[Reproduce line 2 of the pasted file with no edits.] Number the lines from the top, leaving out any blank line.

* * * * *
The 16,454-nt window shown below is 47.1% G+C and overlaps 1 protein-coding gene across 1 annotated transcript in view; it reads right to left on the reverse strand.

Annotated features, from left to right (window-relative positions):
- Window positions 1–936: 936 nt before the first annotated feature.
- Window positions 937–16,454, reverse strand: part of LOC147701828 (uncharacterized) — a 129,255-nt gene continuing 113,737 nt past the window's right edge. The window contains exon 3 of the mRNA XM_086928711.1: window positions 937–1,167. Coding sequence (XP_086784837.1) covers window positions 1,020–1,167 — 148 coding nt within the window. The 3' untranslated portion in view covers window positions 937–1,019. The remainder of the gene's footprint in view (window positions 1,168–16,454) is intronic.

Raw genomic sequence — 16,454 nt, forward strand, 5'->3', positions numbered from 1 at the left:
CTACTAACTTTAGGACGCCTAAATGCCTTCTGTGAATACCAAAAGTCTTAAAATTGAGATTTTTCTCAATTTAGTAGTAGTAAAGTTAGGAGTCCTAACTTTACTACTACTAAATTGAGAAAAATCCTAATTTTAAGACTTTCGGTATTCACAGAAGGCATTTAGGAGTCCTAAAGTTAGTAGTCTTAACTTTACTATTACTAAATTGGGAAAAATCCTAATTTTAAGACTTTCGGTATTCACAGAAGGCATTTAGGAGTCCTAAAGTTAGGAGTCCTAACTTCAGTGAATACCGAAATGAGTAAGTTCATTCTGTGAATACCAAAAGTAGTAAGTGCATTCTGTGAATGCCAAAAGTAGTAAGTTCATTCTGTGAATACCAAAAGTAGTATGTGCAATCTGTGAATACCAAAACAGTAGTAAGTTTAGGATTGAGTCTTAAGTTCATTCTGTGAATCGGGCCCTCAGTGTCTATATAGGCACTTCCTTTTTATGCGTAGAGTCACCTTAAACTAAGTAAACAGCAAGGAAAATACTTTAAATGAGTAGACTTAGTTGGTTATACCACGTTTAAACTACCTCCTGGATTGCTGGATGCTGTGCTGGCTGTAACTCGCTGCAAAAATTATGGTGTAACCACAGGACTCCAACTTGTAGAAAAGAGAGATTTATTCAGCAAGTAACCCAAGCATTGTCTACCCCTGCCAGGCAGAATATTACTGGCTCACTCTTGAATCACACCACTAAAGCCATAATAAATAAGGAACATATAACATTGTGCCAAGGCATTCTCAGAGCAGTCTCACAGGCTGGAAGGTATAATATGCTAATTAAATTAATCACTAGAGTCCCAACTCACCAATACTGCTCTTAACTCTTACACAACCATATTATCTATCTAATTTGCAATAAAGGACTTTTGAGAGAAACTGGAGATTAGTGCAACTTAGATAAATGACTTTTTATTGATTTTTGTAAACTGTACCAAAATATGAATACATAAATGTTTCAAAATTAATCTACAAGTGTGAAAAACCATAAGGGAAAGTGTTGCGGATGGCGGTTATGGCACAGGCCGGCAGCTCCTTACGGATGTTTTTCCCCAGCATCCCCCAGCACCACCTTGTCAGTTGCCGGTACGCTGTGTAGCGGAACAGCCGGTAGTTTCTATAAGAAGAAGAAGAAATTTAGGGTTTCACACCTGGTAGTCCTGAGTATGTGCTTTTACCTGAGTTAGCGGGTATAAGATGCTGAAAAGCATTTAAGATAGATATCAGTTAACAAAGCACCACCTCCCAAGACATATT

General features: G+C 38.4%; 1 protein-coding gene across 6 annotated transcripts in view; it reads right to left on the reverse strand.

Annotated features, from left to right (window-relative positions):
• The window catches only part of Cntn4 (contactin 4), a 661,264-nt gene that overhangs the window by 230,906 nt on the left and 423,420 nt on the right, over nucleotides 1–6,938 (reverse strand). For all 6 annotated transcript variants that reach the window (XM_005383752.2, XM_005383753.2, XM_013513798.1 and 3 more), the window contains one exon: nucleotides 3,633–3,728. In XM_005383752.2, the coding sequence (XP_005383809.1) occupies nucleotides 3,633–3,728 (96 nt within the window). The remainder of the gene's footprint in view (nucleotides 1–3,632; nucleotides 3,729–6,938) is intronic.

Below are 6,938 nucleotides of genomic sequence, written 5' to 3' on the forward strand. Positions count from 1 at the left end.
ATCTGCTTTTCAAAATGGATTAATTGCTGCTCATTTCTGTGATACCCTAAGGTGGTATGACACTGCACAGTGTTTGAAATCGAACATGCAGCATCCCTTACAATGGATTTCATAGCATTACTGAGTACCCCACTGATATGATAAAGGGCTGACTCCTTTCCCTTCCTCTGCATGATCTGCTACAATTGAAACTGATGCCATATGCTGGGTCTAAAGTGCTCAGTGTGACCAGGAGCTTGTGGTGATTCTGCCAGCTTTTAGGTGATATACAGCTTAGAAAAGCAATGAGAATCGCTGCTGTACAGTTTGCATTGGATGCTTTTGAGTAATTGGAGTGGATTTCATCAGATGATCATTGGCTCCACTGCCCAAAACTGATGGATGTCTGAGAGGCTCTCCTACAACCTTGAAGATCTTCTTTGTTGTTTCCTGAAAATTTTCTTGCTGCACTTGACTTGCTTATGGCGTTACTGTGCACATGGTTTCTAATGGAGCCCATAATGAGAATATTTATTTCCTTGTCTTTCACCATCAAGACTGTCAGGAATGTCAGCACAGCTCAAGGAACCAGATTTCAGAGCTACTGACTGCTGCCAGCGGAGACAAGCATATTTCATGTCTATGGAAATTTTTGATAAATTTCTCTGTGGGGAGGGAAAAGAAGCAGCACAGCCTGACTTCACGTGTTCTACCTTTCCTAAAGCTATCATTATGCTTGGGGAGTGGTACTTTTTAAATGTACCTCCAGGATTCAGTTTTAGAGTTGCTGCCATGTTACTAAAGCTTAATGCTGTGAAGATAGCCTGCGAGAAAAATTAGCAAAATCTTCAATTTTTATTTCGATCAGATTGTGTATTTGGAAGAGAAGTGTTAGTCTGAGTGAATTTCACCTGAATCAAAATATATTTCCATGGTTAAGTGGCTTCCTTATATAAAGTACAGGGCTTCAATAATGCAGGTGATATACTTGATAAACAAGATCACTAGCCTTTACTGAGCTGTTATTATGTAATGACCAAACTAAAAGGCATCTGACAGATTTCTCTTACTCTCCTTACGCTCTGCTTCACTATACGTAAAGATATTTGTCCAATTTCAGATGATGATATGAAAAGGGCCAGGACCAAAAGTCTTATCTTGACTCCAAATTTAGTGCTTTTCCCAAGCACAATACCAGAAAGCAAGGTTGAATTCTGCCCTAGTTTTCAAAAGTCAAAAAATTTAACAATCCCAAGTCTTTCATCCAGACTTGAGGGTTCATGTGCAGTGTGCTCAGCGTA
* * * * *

Annotated features, from left to right (window-relative positions):